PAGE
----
Virtual learning: Companies turn to BPO to combat talent retention

Boston-based NelsonHall, an independent business process optimization (BPO) analyst firm, offers a new report containing a comprehensive assessment of learning BPO (LBPO) services. The highlight in the marketplace over the last 12 months has been stronger focus on the development of mobile learning content, and the use of virtual classroom technology.
By Manufacturing Business Technology Staff September 17, 2008

Boston-based NelsonHall , an independent business process optimization (BPO) analyst firm, offers its latest research, Targeting Learning BPO , featuring a comprehensive assessment of learning BPO (LBPO) services and recommendations for providers addressing this market.
Industry analysts expect the marketplace for global LBPO to grow at 13 percent annually to exceed $4 billion by 2012.
LBPO providers are embracing e-learning, with more than 50 percent of courses now delivered through this medium. The highlight in the marketplace over the last 12 months has been stronger focus on the development of mobile learning content, and the use of virtual classroom technology.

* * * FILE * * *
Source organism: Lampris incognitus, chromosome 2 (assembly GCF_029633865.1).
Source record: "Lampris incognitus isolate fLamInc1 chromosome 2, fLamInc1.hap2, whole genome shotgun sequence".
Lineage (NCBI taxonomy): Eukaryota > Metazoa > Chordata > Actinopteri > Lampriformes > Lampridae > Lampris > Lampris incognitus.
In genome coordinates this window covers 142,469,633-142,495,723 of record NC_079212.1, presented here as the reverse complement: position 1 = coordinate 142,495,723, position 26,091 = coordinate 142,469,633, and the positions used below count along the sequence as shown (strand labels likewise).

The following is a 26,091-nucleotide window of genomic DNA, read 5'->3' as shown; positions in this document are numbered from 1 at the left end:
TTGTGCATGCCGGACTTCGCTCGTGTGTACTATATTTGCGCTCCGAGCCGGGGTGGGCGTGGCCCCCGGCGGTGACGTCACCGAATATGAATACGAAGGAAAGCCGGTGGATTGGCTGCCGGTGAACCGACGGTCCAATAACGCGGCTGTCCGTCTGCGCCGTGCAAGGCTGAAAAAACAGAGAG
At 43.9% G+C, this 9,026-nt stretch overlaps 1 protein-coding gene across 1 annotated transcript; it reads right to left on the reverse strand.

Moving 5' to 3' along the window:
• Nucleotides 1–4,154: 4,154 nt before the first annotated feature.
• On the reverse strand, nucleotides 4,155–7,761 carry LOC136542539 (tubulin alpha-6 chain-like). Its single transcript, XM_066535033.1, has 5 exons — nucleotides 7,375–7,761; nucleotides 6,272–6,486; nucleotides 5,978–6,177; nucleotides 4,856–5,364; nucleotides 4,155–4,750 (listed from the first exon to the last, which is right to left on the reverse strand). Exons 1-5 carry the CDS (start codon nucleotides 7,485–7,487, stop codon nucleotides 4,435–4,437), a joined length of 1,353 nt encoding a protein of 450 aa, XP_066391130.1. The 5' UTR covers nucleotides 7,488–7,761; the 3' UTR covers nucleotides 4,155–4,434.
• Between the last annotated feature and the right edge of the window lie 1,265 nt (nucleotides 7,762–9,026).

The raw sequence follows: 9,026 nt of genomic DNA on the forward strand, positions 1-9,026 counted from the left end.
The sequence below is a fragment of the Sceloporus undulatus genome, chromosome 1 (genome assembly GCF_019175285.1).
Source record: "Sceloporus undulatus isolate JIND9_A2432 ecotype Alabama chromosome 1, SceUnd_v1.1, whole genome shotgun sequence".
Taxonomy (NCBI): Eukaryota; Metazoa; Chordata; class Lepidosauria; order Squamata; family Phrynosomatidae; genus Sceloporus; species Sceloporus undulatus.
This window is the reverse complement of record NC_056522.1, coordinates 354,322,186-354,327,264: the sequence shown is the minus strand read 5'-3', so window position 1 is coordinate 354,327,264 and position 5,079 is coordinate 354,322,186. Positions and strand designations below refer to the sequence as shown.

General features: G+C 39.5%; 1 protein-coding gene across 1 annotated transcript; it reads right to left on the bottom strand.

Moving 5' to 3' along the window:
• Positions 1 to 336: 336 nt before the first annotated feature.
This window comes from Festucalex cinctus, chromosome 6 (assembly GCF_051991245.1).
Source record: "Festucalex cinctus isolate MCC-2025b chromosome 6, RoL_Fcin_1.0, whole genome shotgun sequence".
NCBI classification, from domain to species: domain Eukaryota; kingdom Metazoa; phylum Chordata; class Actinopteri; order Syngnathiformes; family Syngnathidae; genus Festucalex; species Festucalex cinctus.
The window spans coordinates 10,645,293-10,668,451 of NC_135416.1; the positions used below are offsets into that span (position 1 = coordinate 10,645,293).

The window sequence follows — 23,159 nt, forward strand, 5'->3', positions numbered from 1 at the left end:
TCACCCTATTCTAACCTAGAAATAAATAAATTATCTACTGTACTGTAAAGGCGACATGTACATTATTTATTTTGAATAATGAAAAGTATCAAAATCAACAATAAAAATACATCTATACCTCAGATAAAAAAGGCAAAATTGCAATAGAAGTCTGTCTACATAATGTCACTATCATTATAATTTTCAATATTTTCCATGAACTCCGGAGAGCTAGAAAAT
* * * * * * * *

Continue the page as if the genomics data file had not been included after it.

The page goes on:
According to report author Helen Neale, lead HR outsourcing analyst for NelsonHall, “Providers are looking to address their client requirements for remote and just-in-time learning. Mobile devices such as iPhones are seen as tools for engaging with a mobile workforce and dispersed customer base. Virtual classroom technology provides an extension of this, with organizations able to reach out globally to train without the associated facility, logistics, and cost headaches.”
Though employee learning is still the mainstay of LBPO relationships, NelsonHall says more than a quarter of revenues generated within the sector are from extended enterprise relationships, and revenues generated from client customer and channel partner training.
Says Neale, “Training the organization’s key employees remains vital in our highly competitive environment, but impacted by the credit crunch, organizations are investing some of their training dollars in individuals that r impact the bottom line across their wider value chain. Extending the function of a learning department to encompass training for customers and partners maximizes the impact of the learning spend and makes good economic sense.”
For example, Raytheon Professional Services has been a pioneer of extended enterprise training, managing the training of a U.S.-based automotive manufacturing company’s franchises for 15 years. Other LBPO vendors are now following suit and targeting growth within this segment.